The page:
It’s Monday, so it must be time for everyone to share last night’s main John Oliver segment and talk about how correct and funny and amazing he is. To be clear, I generally agree with this left-of-center consensus: Oliver’s longform takes on the old Daily Show template are informative, impassioned, and hilarious.
I had a mixed response, however, to last night’s segment.
No white person ever wants to think of themselves as racist. And that is precisely part of the problem, no white person ever thinks of themselves as racist. Each white person is the innocent exception to the rule, even when confronted with the realities that our society is thoroughly racialized.
There are some advantages to teaching online. Often instructors complain that the online format robs them of give-and-take moments with students. But given the current size of many history survey sections—50, 90, 300, even 500 people—how realistic is it to expect those real-time opportunities for conversation? Online threaded discussions are often more substantive, inclusive, and productive than the traditional classroom format.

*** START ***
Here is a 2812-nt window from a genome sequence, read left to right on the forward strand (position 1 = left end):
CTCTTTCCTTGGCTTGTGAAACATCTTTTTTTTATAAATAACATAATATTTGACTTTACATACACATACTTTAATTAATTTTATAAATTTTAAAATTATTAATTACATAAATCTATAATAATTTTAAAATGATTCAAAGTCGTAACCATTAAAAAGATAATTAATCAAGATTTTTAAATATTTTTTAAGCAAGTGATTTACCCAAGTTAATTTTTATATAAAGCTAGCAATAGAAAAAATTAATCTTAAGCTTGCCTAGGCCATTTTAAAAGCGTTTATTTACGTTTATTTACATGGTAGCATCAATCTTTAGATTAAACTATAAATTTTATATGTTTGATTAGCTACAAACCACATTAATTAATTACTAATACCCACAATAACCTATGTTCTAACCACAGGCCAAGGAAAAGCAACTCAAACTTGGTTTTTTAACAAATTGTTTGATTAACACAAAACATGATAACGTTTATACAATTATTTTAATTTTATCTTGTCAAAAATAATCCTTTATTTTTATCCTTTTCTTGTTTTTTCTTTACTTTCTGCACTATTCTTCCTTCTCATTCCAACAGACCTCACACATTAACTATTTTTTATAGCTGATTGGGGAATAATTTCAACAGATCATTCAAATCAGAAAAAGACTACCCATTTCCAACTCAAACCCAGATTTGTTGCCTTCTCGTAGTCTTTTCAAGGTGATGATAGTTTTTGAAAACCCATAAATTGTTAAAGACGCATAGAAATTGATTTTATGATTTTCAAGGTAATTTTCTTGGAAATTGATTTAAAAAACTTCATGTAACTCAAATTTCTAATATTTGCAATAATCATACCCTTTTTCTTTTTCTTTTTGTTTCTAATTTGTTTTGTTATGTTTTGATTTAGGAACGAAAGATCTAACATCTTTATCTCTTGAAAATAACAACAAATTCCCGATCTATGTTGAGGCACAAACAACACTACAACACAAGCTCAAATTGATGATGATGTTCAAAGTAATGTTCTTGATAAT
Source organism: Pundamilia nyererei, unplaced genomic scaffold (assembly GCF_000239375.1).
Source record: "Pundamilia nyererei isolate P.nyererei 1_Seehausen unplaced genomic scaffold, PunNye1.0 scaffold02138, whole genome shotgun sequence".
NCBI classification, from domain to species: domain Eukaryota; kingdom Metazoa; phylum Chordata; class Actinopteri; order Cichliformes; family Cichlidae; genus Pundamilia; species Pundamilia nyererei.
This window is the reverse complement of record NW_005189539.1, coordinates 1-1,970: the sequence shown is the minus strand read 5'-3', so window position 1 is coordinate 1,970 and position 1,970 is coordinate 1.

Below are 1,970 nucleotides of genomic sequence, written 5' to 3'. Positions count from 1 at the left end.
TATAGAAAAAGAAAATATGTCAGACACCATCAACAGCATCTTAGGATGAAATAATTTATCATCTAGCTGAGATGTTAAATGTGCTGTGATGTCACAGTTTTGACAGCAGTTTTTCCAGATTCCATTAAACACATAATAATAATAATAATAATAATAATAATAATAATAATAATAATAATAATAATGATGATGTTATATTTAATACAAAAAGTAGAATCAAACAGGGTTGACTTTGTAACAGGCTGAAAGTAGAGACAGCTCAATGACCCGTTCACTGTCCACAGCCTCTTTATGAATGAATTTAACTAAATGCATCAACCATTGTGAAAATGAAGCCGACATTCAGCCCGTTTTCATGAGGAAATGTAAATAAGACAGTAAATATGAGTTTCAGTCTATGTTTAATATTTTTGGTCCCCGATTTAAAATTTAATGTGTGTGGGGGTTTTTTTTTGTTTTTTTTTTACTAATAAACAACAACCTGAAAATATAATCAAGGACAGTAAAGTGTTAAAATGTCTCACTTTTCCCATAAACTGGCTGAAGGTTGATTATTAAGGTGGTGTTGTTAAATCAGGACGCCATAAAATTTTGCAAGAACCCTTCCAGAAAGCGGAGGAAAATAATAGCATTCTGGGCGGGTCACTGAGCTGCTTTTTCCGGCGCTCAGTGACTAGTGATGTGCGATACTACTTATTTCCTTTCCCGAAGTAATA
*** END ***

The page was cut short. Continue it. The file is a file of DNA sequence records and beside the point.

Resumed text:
My article in the current issue examines an ongoing challenge for death-penalty opponents: abolishing the death penalty in a given state has generally meant sentencing a lot more people to life without parole, a sentence just as hopeless and final.
A disturbing factor in the rash of police shootings of unarmed black people and of deaths in police custody is that many of the victims were apprehended for petty offenses. Sandra Bland was stopped for not signaling a lane change, Samuel DuBose for a missing license plate, and Walter Scott for a busted taillight. A trend among municipalities is to issue fines as a means of generating revenue, and this onerous strategy falls disproportionately on people of color, many of whom are poor themselves. Not having the means to pay the fines can land them in jail, resulting in job loss and perpetuation of poverty—and increased distrust of law enforcement (Mother Jones, September/October).